CPO Warranties: How They Work and What They Cover
Buying a certified pre-owned (CPO) car is a great idea if you want a lightly used car that comes with an extended warranty. However, you may be wondering how these CPO warranties work and what they cover. Let’s take a closer look.
What’s included in a CPO warranty?
A certified pre-owned warranty typically comes with the same type of coverage that a new car warranty does. According to Car and Driver, a CPO warranty includes a bumper-to-bumper and powertrain warranty in addition to roadside assistance and trip interruption coverage. However, different manufacturers will have different warranty coverages, so it’s important to read the fine print.
Some automakers will even label their CPO warranties differently. For example, instead of using the term “bumper-to-bumper,” they may label their warranty as a “limited CPO warranty.” Either way, these warranties typically cover things like the car’s electronics, HVAC system, navigation, audio, and some parts of the suspension. Just keep in mind that no warranties cover typical wear-and-tear parts like brakes, tires, oil changes, etc. You will have to pay for those yourself.
When does this extended used car warranty start?
In almost every case, the CPO warranty starts after the original new car warranty expires. That means that you could purchase a certified pre-owned car with some of the new car warranty still left on it. But when that warranty expires, the CPO one will kick in. On the other hand, if the new car warranty has already expired when the CPO car is purchased, then the warranty will start on that day.
Car and Driver notes that a CPO car’s powertrain warranty typically starts the day that the car was originally registered and counts the mileage from zero up to a pre-determined amount. In some cases, the powertrain warranty can last up to 100,000 miles.
For example, the HondaTrue Certified warranty program covers a car for one year or 12,000 miles past the new car warranty. As far as the powertrain warranty goes, Honda will cover the car for up to 7 years or 100,000 miles from the original registered date, not from the time that the original warranty expires.
While that extra one year of warranty coverage may not sound like much, consider that some manufacturers don’t include a CPO warranty with their certified cars. For example, Hyundai only offers the remainder of the new car warranty on its CPO cars with no extension available.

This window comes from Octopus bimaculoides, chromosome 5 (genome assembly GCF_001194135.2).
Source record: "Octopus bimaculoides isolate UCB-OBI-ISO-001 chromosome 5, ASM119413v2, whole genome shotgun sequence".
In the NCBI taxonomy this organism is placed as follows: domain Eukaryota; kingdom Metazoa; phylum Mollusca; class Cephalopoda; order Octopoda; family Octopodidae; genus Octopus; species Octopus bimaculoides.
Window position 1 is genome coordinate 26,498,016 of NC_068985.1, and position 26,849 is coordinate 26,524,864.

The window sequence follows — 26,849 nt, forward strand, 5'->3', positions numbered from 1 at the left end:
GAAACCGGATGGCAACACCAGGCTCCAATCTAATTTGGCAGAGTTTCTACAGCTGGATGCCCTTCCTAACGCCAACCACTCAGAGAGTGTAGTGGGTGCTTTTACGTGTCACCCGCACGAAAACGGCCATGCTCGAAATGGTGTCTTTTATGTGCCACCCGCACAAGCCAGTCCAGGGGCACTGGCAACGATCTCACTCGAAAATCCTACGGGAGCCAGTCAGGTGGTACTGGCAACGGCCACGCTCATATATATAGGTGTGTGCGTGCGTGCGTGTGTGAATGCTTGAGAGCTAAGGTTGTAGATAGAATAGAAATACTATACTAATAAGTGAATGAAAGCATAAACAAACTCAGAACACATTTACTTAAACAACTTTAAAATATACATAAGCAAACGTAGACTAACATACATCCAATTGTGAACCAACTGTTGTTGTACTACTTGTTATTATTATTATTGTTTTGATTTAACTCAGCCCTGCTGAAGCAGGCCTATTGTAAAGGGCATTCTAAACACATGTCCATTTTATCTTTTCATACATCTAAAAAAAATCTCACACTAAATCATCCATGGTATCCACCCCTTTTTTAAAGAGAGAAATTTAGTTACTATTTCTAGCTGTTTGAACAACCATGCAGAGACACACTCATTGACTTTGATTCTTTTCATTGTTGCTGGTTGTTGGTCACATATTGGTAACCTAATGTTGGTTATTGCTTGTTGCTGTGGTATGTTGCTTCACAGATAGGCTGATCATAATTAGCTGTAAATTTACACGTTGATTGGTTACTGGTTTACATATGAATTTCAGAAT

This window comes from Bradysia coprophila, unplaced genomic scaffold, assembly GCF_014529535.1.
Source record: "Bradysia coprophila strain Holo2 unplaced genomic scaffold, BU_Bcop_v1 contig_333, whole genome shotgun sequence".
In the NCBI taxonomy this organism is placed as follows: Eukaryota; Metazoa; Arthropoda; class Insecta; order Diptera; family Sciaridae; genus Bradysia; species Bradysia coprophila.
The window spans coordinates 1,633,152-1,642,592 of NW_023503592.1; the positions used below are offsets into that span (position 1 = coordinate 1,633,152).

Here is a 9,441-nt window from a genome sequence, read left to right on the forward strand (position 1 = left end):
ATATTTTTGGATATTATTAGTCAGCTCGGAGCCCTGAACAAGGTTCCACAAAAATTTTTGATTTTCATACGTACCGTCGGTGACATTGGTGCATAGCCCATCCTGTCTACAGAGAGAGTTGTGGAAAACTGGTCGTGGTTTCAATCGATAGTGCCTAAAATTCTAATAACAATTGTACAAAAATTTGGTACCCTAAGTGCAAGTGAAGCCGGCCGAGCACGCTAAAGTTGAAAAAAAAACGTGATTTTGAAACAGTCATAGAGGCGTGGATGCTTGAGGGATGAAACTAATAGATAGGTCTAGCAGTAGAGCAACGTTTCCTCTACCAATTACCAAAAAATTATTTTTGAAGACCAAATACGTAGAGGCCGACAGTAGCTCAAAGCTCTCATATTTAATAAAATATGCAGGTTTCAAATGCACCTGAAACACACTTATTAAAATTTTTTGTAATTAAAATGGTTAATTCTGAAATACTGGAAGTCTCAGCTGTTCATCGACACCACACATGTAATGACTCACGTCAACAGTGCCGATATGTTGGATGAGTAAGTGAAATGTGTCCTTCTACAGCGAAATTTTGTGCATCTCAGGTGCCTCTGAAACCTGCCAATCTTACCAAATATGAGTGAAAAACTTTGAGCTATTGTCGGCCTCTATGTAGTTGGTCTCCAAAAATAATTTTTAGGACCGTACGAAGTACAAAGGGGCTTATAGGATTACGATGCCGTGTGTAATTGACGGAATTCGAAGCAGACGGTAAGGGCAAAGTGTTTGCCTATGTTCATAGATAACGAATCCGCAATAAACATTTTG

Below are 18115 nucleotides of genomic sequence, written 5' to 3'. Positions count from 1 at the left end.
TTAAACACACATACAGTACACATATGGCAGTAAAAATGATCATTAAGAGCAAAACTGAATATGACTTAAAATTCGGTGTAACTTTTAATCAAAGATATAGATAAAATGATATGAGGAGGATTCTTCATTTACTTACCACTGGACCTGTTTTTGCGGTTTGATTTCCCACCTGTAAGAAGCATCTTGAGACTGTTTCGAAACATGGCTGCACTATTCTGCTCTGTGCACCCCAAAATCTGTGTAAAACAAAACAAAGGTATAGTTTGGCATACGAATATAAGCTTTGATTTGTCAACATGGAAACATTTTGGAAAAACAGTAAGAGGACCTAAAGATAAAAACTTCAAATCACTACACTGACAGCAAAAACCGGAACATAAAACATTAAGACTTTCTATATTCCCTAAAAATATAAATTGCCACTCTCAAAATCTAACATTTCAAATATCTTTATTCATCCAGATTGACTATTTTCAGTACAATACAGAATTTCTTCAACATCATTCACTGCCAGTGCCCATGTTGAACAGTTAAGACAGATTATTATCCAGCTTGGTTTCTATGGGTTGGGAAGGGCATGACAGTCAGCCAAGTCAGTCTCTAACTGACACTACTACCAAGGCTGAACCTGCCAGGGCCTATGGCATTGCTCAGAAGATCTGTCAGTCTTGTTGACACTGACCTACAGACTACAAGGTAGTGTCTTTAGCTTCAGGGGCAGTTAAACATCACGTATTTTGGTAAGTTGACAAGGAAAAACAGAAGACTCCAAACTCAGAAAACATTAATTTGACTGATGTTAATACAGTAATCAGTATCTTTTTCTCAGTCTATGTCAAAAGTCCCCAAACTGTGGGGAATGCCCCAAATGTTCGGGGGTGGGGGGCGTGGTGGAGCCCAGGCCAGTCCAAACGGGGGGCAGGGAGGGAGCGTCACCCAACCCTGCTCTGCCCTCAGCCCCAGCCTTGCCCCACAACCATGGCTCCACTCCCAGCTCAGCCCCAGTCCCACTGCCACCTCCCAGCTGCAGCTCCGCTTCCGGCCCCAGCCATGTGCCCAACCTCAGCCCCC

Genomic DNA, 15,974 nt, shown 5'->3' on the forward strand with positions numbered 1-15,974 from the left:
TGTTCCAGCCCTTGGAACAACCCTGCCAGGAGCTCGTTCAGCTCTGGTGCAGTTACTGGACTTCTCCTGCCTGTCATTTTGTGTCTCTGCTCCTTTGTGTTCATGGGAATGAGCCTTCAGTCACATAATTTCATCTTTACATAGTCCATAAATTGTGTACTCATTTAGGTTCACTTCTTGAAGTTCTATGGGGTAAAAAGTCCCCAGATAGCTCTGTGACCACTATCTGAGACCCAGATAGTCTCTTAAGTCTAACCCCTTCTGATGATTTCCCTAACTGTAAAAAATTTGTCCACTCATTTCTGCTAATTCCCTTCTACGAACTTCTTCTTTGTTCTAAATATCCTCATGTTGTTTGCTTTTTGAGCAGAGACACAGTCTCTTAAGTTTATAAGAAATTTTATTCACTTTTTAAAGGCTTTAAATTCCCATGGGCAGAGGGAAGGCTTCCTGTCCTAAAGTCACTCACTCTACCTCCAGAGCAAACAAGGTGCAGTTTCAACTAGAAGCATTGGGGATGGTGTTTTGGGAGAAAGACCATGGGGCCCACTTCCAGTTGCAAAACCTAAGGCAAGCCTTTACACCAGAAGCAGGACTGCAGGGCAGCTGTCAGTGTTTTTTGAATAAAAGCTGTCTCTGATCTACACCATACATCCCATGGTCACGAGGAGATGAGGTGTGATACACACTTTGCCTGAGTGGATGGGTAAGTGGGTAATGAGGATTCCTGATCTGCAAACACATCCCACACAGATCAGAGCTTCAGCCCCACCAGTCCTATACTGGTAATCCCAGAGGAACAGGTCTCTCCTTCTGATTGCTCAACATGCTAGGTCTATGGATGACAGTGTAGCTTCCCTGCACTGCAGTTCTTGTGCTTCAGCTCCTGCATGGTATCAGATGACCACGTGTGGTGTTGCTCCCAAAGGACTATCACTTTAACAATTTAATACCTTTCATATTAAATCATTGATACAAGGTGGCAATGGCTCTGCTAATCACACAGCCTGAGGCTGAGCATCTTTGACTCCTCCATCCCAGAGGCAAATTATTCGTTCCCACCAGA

However, its CPO rules state that the cars must be less than five years old and have fewer than 60,000 miles on the odometer. So you can be sure that you’ll get some of the warranty when going with a Hyundai CPO car.
Can a CPO warranty be transferred between owners?
Yes, almost every CPO warranty can be transferred between owners, even in private party situations. Most of the time, the warranty transfer is free although some automakers do charge for it. For example, Mitsubishi charges $40 while other high-end automakers like BMW charge $200 for the transfer. Again, it pays to read the fine print when shopping for a certified pre-owned car and understand the warranties that come with them.
What about roadside assistance?
Most CPO cars will come with 24-hour roadside assistance, but the length of the coverage and reimbursement amount can vary. Audi’s one-year certified pre-owned roadside assistance coverage starts when the four-year new vehicle roadside coverage expires, for example. Honda’s roadside assistance is good for one year or 12,000 miles and starts the day that the new vehicle warranty expires.
What is trip-interruption coverage?
Trip interruption coverage is for when your car breaks down while you’re traveling away from home. In most cases, the CPO warranties stipulate that the breakdown must be caused by a warrantied component. Also, the breakdown must occur 100 miles away from home, but some automakers like Toyota stipulate that the breakdown must occur more than 150 miles away from home. As far reimbursement goes, most automakers will reimburse you for $300 to $500 for meals and hotels. Just as the name states, this coverage pays you back for the interruption that the breakdown has caused for your trip.
Remember to read the fine print
No matter which certified pre-owned car you buy, it’s important to read the fine print on the warranty website before doing so. If you find a car that you like, you can always consort with the dealer to find out if there is any of the new car warranty left on it, when the certified pre-owned warranty kicks in, as well as any other perks that the program offers.